Recently I read an article about sin and its various “categories.” We are well acquainted as Christians with personal sin, but the Church also calls us to consider corporate, communal, “group-propogated” sin, too. In this time of so much political division, it is important to hold up the values of our God in Jesus and to test as St. Paul reminded us couple of weekends ago: “whatever is true, whatever is honorable, whatever is just, whatever is pure, whatever is lovely, whatever is gracious…think about these things.” Human government—whether tribal, national, democratic, monarchy, authoritarian, freely elected or installed by military—is capable of both great good and terrible evil. (It is the same with every institution populated by human beings…)
As people of goodwill who care about their neighbors, Christians should be concerned about our social institutions as we are called to care for the poor, feed the hungry, cloth the naked, visit the imprisoned—we all know the long list! We are called to be concerned about ourselves and our conduct in our personal lives as well as our communal ones. We pay our taxes (having some skin in the “game) to help finance the state for its many social programs and safety nets, we encourage integrity in government along with economic and social justice in our Communities. We show ourselves to be good citizens by participating and following the laws of our land. Lately so much of our political rhetoric are personal attacks and commentary rather than an analysis based on our beliefs. It is easy to be frustrated and down-hearted when we see violence in place of diplomacy; personal gain and greed in place of the common good we are called to create as Christians in this field of souls.
Our everything: our fortunes and blessings, our effort, our entire life belongs to God. Before Jesus gives his famous answer about the coin, he asks: “Whose image is this (on the coin) and whose inscription?” This question is really about us—whose image do we bear, and where is our allegiance? The reason most unbelievers turn from our faith is because of Christians professing with their lips, but not with their lives and their votes. We all carry the sign of Baptism—but it is in what we do, in what we say, and in what our priorities are—that people know we stand for Christ. When people look at you the question is: whose image, whose imprint upon you do they see?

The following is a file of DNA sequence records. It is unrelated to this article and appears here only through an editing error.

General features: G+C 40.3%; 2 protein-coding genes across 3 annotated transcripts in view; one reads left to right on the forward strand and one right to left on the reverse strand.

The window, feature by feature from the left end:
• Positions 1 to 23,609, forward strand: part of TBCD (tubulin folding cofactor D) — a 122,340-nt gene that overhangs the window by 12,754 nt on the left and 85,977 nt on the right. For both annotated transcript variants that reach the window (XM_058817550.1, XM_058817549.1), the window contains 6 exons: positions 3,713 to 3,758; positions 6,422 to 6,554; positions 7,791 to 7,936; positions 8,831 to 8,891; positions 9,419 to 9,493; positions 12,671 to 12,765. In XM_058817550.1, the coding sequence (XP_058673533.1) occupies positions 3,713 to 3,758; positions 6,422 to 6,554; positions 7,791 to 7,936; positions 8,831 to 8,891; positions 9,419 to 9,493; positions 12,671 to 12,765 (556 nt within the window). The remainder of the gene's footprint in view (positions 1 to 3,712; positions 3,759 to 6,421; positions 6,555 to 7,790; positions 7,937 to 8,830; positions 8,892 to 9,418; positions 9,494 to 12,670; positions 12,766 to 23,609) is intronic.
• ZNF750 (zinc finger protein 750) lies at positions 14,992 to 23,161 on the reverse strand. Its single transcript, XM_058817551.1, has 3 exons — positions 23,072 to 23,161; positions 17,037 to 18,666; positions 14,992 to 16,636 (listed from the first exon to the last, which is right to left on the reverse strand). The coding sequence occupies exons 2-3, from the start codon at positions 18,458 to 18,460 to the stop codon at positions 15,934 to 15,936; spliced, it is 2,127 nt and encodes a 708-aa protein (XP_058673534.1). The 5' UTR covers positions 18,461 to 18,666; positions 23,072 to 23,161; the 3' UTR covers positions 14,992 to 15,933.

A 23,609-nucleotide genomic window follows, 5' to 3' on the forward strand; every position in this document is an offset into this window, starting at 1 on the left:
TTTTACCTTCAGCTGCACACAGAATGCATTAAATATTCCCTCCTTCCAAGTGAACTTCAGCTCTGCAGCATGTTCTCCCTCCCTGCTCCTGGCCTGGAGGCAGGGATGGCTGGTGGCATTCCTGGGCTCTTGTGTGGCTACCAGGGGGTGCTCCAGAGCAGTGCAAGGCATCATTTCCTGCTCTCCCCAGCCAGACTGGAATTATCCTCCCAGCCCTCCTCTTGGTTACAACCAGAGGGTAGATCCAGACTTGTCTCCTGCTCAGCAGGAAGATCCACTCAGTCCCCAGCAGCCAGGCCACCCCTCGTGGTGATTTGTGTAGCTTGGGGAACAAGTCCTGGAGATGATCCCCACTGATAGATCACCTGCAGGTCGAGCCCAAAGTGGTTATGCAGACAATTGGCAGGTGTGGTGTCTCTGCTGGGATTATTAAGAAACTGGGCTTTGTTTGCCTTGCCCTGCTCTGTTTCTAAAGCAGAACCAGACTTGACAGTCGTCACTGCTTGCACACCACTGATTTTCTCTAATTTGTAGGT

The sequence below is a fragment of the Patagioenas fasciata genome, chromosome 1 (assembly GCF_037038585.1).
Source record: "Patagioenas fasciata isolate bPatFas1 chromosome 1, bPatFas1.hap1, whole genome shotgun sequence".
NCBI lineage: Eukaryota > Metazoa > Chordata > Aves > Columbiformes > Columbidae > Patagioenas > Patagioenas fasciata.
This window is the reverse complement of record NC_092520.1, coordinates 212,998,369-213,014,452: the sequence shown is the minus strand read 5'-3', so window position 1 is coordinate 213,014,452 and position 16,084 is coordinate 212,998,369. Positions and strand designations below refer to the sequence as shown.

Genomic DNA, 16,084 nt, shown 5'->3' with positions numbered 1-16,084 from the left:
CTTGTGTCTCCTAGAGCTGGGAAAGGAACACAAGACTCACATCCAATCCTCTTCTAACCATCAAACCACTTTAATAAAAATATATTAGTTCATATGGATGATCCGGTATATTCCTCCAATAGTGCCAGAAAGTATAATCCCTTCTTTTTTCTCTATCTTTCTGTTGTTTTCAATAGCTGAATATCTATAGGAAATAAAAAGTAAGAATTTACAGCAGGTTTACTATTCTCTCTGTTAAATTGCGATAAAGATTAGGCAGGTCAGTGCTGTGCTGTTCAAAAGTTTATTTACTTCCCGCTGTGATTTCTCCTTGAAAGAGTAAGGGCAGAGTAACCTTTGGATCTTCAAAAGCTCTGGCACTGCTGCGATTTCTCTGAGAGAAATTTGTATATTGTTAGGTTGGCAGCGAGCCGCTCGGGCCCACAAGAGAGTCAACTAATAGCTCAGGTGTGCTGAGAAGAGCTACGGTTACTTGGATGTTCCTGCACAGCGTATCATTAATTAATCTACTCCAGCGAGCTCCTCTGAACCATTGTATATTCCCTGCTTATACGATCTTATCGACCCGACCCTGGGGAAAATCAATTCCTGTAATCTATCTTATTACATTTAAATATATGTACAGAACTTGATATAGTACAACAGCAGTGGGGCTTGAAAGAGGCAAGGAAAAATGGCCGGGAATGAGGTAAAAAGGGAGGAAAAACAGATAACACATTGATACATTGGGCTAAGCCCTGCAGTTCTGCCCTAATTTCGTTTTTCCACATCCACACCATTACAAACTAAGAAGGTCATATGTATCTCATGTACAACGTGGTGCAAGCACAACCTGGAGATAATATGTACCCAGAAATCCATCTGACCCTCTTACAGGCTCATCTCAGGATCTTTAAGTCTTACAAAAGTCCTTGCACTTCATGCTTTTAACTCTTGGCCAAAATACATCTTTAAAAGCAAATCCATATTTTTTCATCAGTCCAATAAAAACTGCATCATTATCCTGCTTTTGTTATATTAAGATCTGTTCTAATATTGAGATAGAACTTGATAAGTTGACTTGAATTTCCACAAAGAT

Read, think, support, and vote your convictions. Don’t get fooled into equating the Kingdom of God with party or confusing Messiah with candidate. We enter this life on earth with nothing and we leave here with nothing. Our lives proclaim our stewardship of what we have been given—our time, talent and treasure—all of our good gifts to be put to good use for the Kingdom and all the children of God. What belongs to God? Everything. Whose imprint is on your hearts and minds? Think about these things, pray on them. Keep singing in your hearts!
Just a Note: This piece of choral music, The Freedom Trilogy” by Paul Halley (another offering by the Fifth Avenue Presbyterian Choir, my son Elliott’s group), is a three part piece that utilizes a Kyrie chant, the hymn Amazing Grace, and a joyous African Halleluya song (sung in Sotho, a language spoken in South Africa and Zimbabwe). Please listen all the way through—as all three parts of the piece are layered together in the last section.
(Btw—I have teased my son about all the pots and pans hanging behind his head in his kitchen (he is quite a chef)—and also about the big mustache—I told him he looked a bit like “The Frito Bandito” and he said sadly, that I wasn’t the only or first to say it… 😉 )
Freedom Trilogy: https://youtu.be/Ua4ds2svcd4